• I support the creation of laws that provide a level political playing field and remove special interest money from corrupting the system. In particular, I will vote in favor of any legitimate public financing bill such as the "clean money" law already proven to work in several states. I will publicly speak out in favor of public financing of elections.
  • I will always vote in a manner consistent with supporting the best interests of the people in my district that I represent. 
  • In the event of a conflict, where some people in my district will benefit and others will be hurt, I will endeavor to hear both sides of the argument and try my best to make the right decision using the facts presented and my own experience and judgment.
  • On issues where more than 10 constituents have expressed an interest, I will actively seek out and speak with experts on both sides of the issue so that I can make an informed decision. I will accept calls from informed experts on the issue, and if I am not available to return the call personally, I will see that the appropriate staff member with an open mind is available to listen to the input.
  • I will decide all issues with an open mind.
  • I will  vote whenever possible, and only abstain if I am either physically unable to vote or when I am honestly so torn between opposing arguments, that I cannot make a decision.
  • After the vote, I will post in a public place (such as my website) the rationale behind each of my votes. If I abstained, I will clearly communicate why I abstained.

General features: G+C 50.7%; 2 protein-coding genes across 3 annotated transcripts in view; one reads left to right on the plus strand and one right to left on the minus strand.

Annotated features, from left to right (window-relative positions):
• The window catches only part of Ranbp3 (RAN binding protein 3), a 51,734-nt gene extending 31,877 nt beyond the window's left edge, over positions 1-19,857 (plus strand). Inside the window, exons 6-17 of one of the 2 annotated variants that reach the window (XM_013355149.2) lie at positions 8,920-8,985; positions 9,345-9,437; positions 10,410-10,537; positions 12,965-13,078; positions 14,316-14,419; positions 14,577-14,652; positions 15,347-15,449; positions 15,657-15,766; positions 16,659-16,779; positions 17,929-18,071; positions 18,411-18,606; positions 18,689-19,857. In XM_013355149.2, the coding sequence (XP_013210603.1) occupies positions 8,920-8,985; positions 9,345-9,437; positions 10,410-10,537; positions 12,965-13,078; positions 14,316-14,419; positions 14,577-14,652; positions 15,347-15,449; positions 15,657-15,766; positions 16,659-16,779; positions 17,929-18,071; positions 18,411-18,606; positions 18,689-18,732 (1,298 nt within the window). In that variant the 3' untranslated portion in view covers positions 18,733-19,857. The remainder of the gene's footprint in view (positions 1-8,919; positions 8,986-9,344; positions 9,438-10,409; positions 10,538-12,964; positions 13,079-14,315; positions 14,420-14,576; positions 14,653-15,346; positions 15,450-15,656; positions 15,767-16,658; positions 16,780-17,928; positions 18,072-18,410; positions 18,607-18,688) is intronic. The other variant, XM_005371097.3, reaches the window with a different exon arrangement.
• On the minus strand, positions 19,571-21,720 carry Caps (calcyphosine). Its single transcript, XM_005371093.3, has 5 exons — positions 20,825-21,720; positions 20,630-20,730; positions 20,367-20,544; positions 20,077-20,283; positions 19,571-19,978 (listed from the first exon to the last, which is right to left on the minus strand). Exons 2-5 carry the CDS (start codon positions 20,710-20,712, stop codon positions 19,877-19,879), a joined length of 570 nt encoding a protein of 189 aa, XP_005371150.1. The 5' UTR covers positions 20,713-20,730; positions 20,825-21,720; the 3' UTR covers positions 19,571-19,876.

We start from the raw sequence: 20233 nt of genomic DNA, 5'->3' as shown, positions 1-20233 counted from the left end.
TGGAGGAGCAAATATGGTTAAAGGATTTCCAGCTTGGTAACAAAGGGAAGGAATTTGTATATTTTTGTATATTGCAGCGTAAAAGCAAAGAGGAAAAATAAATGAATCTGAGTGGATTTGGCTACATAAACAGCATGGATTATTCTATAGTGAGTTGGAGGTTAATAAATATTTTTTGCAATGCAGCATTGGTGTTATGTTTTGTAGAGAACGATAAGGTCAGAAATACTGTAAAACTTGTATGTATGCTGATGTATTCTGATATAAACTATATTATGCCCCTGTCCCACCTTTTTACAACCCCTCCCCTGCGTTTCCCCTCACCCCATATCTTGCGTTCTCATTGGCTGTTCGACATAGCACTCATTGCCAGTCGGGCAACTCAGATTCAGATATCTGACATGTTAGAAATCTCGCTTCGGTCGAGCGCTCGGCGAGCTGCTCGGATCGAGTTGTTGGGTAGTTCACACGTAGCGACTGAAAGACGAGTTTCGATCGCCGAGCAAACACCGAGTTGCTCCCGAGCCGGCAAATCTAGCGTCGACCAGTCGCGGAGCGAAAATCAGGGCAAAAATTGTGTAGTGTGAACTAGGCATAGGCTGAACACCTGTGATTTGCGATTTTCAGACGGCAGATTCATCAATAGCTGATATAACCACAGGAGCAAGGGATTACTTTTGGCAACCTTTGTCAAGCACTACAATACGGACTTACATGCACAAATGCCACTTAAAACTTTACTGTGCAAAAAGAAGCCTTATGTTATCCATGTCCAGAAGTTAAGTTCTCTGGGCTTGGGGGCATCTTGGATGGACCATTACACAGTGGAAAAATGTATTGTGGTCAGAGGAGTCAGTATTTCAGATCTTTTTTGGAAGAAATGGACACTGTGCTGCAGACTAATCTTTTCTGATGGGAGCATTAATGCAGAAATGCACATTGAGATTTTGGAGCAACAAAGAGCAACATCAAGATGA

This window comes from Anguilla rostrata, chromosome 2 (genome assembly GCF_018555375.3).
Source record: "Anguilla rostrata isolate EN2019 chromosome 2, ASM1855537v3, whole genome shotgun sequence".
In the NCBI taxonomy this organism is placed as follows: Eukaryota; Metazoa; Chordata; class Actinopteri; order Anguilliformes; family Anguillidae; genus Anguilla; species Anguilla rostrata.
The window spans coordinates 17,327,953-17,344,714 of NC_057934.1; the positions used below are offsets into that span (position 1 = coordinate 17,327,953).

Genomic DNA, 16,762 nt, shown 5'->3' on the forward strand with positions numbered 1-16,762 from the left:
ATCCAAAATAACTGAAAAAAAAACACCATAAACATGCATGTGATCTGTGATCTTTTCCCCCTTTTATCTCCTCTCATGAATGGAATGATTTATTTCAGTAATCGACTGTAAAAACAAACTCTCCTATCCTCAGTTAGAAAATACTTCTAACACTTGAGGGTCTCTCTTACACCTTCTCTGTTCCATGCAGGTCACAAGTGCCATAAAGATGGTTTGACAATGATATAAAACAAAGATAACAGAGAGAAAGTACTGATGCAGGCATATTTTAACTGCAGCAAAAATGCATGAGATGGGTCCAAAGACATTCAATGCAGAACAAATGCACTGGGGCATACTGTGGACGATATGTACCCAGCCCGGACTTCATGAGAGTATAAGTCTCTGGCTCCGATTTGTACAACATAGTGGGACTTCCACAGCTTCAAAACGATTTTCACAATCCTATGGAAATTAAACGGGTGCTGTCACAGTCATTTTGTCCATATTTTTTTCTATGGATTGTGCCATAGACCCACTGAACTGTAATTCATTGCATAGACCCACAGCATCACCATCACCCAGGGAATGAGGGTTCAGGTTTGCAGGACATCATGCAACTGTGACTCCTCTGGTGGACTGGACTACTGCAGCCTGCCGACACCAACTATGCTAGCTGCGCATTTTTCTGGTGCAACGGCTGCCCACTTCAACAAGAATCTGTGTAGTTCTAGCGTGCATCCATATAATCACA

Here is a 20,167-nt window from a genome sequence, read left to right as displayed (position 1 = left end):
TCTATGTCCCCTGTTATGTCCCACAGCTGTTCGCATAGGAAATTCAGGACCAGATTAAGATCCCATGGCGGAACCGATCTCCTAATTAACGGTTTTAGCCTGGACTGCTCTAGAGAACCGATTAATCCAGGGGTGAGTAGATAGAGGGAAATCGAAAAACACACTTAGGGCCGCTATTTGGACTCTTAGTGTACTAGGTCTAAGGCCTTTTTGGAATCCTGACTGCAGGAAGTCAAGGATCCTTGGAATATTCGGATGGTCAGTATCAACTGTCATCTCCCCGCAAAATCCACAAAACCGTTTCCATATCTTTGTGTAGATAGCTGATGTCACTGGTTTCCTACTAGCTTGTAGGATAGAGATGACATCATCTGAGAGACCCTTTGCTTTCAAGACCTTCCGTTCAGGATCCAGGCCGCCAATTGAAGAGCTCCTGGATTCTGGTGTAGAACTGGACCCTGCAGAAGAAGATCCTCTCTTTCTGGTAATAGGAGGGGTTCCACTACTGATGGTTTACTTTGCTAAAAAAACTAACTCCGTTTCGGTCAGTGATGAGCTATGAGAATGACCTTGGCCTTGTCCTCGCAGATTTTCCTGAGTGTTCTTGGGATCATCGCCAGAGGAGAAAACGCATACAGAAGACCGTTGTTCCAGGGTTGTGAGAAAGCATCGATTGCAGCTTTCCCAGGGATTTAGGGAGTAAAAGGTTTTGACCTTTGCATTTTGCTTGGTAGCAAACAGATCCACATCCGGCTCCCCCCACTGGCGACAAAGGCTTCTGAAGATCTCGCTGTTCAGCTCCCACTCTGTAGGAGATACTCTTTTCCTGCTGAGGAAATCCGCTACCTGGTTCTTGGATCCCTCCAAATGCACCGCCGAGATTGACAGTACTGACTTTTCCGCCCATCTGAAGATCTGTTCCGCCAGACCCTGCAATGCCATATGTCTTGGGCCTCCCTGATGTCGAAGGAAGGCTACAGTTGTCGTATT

• I will not make "courtesy votes." I will always vote in the best interests of the people I represent.
  • I will endeavor to make my decisions taking into account both short and long term impact, with a preference toward long term benefit.
  • I will give first preference to achieving and upholding state laws and standards. So for example, if our state does not comply with state and federal clean air guidelines, I will support legislation that moves my district into compliance, even if it may mean a slight increase in the cost of car. In general, the health, safety, and well being of my constituents and their children are my #1 priority.
  • I will not vote in favor of illegal legislation (e.g., a state junk fax bill that illegal seeks to override federal law)
  • If I vote on a measure that would reduce the protection my constituents now enjoy, I will not make that decision without a clear and compelling reason to do so.
  • I will not make any decision based on whether they contributed to my campaign
  • When formulating legislation, I will seek input from the appropriate sources to that issues. I will not, as Cheney did in his energy policy, only seek input and suggestions from people who donated to my campaign.
  • I do not expect my constituents to always agree with the way I vote, but I will always have their best interests at heart. My rationale will be clear so that, even if they don't agree with me, my expectation is that a majority of my constituents will say, "Yes, while I don't agree with his decision, his reasoning is sound and is based on accurate information." 
  • I will make judgments based on sound facts and science. For example, if virtually all leading scientists agree that global warming is real, I will not make a judgment on the premise that "I don't believe them."
  • If I inadvertently violate these rules, I will admit it publicly and try to repair the damage.
  • I will hold myself accountable to adhering to these principles.

Steve Kirsch Political Home Page